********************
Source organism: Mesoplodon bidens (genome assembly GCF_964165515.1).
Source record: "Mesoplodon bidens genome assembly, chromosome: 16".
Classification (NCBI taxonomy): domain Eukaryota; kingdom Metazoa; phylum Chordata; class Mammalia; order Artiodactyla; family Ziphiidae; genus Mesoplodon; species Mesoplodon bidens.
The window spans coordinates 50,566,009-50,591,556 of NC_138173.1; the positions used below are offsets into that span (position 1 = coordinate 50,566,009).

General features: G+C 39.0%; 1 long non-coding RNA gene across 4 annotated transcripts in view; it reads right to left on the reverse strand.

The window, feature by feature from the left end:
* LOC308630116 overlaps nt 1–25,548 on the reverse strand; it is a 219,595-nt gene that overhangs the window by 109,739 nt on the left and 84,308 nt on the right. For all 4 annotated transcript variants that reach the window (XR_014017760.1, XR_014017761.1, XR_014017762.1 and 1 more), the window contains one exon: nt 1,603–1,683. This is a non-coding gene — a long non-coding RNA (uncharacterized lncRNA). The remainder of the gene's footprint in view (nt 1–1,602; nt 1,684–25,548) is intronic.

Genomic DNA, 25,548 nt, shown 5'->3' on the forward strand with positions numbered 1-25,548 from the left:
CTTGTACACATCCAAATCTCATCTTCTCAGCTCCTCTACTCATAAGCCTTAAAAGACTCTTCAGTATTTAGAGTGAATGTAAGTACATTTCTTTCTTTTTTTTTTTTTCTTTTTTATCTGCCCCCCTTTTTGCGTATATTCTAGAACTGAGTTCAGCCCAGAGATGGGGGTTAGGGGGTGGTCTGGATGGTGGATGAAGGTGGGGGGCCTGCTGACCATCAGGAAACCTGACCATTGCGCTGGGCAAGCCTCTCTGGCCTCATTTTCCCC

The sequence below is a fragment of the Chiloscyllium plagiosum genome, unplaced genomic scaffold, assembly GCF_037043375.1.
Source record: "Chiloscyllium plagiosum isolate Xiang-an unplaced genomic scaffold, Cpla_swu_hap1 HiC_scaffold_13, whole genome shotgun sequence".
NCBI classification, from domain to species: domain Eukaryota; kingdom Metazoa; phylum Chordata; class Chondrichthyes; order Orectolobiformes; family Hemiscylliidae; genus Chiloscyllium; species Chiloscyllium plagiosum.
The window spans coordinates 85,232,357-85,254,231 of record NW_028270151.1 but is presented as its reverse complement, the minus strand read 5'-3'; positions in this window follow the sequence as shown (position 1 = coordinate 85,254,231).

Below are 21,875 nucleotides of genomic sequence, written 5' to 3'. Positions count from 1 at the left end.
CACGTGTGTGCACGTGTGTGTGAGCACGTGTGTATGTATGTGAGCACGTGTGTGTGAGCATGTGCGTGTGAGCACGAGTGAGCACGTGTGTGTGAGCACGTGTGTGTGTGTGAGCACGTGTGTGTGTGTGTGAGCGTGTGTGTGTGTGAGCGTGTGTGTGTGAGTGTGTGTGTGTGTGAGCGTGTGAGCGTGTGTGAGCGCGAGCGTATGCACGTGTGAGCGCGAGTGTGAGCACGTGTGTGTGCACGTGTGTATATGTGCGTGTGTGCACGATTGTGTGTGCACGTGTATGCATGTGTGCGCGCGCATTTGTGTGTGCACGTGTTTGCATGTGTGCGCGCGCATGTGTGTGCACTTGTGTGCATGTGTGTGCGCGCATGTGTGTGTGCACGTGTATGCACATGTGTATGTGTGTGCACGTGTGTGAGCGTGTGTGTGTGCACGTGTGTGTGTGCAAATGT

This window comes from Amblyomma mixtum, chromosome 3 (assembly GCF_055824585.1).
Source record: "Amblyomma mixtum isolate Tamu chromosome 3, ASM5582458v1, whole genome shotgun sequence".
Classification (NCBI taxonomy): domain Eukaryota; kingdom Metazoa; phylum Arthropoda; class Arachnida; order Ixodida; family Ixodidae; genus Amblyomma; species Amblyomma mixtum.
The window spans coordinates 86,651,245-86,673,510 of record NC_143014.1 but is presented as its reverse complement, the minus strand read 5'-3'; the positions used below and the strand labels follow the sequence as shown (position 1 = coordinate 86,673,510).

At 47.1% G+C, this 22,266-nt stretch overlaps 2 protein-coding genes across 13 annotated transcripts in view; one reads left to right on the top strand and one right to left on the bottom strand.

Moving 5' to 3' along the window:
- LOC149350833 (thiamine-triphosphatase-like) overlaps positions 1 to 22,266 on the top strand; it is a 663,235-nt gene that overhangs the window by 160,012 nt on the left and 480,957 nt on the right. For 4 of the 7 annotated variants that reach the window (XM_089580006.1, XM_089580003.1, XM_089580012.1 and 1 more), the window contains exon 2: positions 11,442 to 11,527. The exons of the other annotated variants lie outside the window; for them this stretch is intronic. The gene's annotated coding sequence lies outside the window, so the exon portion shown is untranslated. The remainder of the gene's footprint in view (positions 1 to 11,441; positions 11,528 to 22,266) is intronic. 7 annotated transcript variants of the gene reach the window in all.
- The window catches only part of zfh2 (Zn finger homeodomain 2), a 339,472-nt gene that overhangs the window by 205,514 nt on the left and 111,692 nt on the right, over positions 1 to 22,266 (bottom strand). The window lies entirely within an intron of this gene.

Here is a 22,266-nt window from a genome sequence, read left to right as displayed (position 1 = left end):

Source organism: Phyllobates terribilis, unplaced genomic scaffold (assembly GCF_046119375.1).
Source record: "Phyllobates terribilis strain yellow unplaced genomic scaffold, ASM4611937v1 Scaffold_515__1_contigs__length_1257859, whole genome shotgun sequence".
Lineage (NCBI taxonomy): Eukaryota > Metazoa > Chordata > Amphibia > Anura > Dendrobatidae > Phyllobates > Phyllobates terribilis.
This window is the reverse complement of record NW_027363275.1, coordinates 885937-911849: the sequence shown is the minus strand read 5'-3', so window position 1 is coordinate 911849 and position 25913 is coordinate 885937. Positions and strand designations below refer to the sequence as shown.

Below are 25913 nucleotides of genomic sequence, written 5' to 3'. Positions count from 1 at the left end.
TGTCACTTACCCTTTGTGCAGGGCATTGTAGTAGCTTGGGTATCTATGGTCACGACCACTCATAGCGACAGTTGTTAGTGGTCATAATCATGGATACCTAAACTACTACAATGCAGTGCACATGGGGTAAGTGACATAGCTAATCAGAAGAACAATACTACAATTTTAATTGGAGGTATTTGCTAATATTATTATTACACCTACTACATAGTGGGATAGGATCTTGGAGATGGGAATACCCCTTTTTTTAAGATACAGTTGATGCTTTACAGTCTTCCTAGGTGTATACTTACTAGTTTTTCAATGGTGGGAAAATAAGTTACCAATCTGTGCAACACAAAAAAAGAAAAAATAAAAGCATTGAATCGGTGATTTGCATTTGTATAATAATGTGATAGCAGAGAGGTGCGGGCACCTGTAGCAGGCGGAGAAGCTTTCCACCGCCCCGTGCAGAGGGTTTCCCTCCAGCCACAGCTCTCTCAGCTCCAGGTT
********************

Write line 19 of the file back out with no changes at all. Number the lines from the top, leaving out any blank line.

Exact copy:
The window spans coordinates 86,651,245-86,673,510 of record NC_143014.1 but is presented as its reverse complement, the minus strand read 5'-3'; the positions used below and the strand labels follow the sequence as shown (position 1 = coordinate 86,673,510).